Now you're thinking we were nuts for inviting our old neighbors over for dinner. At dinner Jon sat at the kitchen counter and George sat on the loveseat which was pushed up to the table. He and Alice don't mind because they know the food and the company will be good. I served fresh bread hot out of the oven, rosemary roasted potatoes (three kinds of potatoes from Idaho brewer Penny Pink's garden), lemon-grapefruit-garlic chicken thighs slow-cooked in the crock pot, and marzipan cake from the German deli for dessert.
After dinner Jon departed for Portland. He took the van but managed to find a business down the street that let him park Big Buddy in their gated lot for a month.
On Monday I faced our crowded house alone after our graduate student left for class. The reality check was this: a small desk in our bedroom covered in bills. Jon paid the bills while I was gone, but it is my job to double check his payment and file the bills into tax-appropriate folders. (Photo at right.)
Thank you for joining me on the journey!
October 19: Today I spent the day at BrewCraft USA. My husband Jon Graber is the new Operations Manager here. They just moved into a new warehouse near the Portland airport. BrewCraft sells home brewing, winemaking and distilling equipment, ingredients and supplies to homebrew shops all over the country. Above is a photo of Jon standing with some pallets of goodies about to be shipped out.
And let me tell you about the goodies! What a fun place to walk around. It feels like a football stadium full of tall stacks of all the goodies you could want.
Canned grape juice and extracts from all the grape-growing regions of the world for winemaking. Sacks of malted barley, hops and yeast in the cooler for beer making.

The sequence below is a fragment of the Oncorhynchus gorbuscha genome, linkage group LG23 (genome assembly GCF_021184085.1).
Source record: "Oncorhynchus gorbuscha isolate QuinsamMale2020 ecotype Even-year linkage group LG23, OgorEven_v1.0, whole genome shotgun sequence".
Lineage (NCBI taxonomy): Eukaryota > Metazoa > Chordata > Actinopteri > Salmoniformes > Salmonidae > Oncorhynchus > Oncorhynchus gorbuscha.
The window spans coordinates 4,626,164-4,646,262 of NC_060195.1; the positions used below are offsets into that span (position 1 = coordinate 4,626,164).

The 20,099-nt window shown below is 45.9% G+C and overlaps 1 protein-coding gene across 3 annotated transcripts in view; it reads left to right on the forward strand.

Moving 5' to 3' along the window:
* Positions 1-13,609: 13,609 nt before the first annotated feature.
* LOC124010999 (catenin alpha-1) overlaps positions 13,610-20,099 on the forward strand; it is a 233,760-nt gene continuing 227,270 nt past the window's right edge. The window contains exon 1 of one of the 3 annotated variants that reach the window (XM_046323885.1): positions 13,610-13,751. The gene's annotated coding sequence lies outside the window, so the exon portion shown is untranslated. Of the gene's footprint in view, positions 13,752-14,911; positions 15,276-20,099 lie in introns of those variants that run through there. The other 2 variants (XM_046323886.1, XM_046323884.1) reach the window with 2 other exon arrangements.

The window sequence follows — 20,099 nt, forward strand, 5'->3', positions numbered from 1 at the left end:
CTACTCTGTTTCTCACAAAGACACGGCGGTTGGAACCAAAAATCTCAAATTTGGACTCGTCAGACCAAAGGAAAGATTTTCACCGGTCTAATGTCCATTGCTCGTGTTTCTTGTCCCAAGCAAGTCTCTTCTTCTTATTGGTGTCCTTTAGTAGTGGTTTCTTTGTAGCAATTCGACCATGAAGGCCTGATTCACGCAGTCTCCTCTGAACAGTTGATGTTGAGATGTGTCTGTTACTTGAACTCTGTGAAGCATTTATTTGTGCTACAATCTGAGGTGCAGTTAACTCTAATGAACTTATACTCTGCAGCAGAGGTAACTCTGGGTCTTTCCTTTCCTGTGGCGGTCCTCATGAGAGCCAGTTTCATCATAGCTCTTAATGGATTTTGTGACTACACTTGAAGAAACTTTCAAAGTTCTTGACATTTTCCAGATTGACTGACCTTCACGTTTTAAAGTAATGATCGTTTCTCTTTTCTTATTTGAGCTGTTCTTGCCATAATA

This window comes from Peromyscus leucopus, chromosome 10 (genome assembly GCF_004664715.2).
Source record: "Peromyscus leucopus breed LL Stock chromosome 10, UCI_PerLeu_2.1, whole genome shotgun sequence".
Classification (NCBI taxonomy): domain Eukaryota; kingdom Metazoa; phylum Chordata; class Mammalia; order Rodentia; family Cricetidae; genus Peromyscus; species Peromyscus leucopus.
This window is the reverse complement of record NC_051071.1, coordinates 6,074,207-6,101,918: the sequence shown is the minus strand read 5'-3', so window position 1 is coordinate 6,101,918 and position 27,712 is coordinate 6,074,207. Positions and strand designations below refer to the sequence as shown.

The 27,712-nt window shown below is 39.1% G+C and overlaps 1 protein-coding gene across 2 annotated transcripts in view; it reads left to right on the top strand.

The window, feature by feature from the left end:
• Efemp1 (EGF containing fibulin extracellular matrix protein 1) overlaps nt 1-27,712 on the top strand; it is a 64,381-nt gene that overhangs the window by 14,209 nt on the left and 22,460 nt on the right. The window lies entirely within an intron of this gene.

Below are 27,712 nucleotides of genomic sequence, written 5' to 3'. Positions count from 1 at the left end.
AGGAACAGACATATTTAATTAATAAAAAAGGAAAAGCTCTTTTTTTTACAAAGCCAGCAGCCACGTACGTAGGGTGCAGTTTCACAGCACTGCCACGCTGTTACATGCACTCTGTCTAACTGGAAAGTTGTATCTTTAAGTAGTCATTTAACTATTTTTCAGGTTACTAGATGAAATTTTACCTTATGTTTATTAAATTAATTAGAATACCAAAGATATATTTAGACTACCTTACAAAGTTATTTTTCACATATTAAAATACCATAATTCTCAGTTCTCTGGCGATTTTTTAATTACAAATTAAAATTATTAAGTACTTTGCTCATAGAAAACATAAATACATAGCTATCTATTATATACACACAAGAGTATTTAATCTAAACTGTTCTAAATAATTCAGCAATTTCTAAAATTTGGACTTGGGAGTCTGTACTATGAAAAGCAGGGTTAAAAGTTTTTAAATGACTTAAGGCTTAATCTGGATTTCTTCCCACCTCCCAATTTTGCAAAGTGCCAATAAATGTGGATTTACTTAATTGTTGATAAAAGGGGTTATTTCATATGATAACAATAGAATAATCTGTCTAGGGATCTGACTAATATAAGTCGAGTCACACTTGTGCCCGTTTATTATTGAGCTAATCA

Plus little bottles of interesting extracts for making homemade liqueurs for Christmas gifts. Corks, crowns, corkers, crowners, foil cork covers, labels, books and equipment such as grape crushers, malt mills, "water purification" stills, and carboys of all sizes including squat carboys in plastic baskets for winemaking.
Jon's office is in the front of the building, but sometimes he needs to get paperwork to the warehouse guys in the back. (He actually works all over the building.) He found a little bike at Goodwill to speed across the warehouse to take care of business. He can put paperwork or small parts in the basket. I told him he needs silk hop vines to decorate the basket and he agreed.
I spent most of the day looking up rental companies online and checking Craig's List for house rentals. I couldn't update my blog because all my photos are on my laptop and I couldn't plug into BrewCraft's secure network.
I did unload the beer that I've been collecting on my trip. I separated out one bottle of everything to share with Jon once we move to Portland. That makes up about 2/3 of this stash.
Somehow I managed to fit all 14 of these cases shown at right either under one bench seat or under the trailer's table. I collected them from whichever among the 71 breweries I visited that was able or willing to share with me.
I couldn't put any beer in the van because the van got too hot. The trailer stayed a lot cooler because of the vent on top and the high ceiling (compared to a Chevy Astro Van).
About 1/3 of this beer is made up of mix-and-matched six-packs for my continuing brewery visits. I've been dropping off a mixed-six pack at each of my stops. The craft breweries gifted me bottled beer to go so I could spread the wealth, and the brewpubs bought me meals. It's been a very special trip!
I also unloaded the Stranahan Whiskey barrel. We put it in a corner of BrewCraft's warehouse. No sense bringing it home to Eugene just to move it back. Jon plans to enlist Wyeast to brew a Porter into it, in exchange for getting some of the whiskey-aged Porter back. Sounds like a win-win to me.
Tomorrow I will finally be home from my trip: 139 days!
Tuesday, October 30, 2007
I arrived at Jon's work, Brewcraft USA at the end of the work day, one day earlier than originally planned. I had a lot of long driving days this week, but I was really ready to get back and see Jon.
Rob was quite impressed with Edgefield as most visitors are. I often describe it as "Disneyland for Beer Drinkers." Not only is it visually strange and fantastic, there's also a brewery, a winery and a distillery on site, a movie theatre where you can sip beer while you watch, and many small and unique pubs, taverns, cafes and restaurants, so you can take your pick of where you want to imbibe.